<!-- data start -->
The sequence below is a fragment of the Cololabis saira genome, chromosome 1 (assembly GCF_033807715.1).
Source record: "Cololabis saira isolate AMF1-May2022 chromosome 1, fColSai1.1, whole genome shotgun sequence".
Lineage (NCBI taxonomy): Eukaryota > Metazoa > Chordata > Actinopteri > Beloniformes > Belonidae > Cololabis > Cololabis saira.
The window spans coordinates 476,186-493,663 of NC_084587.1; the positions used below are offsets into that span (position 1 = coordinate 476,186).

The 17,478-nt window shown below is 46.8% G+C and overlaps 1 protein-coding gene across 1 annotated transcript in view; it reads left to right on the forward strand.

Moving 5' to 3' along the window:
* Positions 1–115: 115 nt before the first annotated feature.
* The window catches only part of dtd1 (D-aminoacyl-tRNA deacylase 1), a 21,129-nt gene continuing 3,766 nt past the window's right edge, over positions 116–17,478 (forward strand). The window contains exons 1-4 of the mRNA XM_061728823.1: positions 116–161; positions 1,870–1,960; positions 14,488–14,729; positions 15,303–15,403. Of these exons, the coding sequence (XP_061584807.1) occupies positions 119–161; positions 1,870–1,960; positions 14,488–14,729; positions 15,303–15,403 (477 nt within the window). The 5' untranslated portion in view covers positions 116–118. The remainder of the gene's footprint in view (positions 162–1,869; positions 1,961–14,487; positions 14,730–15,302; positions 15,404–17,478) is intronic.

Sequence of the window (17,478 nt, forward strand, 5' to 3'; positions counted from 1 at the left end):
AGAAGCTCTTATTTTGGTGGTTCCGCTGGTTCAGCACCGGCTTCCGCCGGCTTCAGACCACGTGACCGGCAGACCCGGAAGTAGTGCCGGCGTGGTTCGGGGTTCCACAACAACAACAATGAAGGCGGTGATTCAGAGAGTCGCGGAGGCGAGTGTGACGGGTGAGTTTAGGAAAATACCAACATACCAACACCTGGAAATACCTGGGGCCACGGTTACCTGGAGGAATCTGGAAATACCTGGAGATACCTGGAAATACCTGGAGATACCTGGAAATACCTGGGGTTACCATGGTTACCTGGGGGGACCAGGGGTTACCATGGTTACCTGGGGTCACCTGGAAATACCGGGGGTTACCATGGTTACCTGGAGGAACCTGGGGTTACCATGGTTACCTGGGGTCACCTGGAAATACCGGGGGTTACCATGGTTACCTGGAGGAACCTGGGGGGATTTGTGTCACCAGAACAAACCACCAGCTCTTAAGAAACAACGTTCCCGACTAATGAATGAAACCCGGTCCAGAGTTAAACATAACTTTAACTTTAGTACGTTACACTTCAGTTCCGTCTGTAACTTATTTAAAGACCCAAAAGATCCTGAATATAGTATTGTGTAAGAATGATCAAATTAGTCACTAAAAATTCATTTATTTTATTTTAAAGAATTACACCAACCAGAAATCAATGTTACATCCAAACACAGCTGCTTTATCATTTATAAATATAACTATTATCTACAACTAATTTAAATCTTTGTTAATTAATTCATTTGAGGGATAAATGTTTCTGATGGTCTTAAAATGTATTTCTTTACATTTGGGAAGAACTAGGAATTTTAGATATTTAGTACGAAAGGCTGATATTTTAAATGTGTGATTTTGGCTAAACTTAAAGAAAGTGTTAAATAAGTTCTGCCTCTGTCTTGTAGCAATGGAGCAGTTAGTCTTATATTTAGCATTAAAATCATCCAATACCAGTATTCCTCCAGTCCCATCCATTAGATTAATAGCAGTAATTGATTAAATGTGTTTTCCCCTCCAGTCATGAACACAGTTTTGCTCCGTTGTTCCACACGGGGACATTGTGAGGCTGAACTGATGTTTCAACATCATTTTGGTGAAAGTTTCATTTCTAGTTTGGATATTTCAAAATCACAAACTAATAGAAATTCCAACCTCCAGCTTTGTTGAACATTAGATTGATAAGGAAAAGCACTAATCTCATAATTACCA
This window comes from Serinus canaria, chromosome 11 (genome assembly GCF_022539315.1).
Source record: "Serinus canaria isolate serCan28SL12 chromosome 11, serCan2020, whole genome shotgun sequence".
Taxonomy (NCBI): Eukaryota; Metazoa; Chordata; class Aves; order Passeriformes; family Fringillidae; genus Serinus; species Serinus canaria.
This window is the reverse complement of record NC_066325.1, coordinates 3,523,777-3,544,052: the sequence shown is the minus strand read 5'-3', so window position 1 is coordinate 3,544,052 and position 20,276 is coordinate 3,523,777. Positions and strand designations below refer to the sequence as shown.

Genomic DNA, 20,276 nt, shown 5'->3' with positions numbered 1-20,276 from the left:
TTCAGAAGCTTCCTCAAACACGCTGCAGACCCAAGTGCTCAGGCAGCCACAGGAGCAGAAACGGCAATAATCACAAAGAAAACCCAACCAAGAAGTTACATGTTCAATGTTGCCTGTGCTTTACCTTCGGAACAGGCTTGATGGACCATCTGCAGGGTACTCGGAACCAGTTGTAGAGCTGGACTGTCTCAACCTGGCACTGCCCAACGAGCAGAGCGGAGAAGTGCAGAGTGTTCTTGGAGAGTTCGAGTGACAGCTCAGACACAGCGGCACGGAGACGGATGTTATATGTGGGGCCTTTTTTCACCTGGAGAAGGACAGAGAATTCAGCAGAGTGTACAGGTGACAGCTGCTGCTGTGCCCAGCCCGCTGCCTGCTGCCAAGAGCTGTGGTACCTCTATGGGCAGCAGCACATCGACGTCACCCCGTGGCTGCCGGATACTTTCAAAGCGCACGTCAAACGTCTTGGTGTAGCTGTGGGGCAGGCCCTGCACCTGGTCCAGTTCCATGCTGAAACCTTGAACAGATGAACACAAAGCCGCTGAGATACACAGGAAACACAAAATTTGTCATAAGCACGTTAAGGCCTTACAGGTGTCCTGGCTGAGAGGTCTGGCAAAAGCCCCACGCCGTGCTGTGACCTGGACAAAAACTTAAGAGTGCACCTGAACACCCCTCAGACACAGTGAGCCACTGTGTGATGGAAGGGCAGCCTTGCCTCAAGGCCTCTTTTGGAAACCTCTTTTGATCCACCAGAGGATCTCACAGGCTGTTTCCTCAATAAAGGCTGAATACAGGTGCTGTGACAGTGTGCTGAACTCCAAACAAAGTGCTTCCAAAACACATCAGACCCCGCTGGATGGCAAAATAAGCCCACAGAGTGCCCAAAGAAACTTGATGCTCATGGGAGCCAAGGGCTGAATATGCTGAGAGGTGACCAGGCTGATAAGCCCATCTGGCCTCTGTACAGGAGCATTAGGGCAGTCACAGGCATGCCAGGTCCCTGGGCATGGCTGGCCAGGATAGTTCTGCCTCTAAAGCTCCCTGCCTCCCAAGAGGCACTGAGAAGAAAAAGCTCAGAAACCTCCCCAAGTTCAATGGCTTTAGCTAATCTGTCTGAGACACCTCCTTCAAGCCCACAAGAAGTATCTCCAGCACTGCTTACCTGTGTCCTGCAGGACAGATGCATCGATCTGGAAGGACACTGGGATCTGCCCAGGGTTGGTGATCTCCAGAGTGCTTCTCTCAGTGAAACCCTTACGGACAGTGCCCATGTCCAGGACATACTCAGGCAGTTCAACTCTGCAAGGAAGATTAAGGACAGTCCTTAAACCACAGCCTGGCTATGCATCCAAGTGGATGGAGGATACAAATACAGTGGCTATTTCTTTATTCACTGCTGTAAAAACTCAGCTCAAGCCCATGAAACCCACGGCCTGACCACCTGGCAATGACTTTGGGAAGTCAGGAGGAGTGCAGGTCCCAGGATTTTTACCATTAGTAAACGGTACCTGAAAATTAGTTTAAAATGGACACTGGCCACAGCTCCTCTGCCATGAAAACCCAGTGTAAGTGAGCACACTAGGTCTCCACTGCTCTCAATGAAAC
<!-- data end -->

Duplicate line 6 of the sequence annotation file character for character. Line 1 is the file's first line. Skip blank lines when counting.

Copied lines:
Moving 5' to 3' along the window: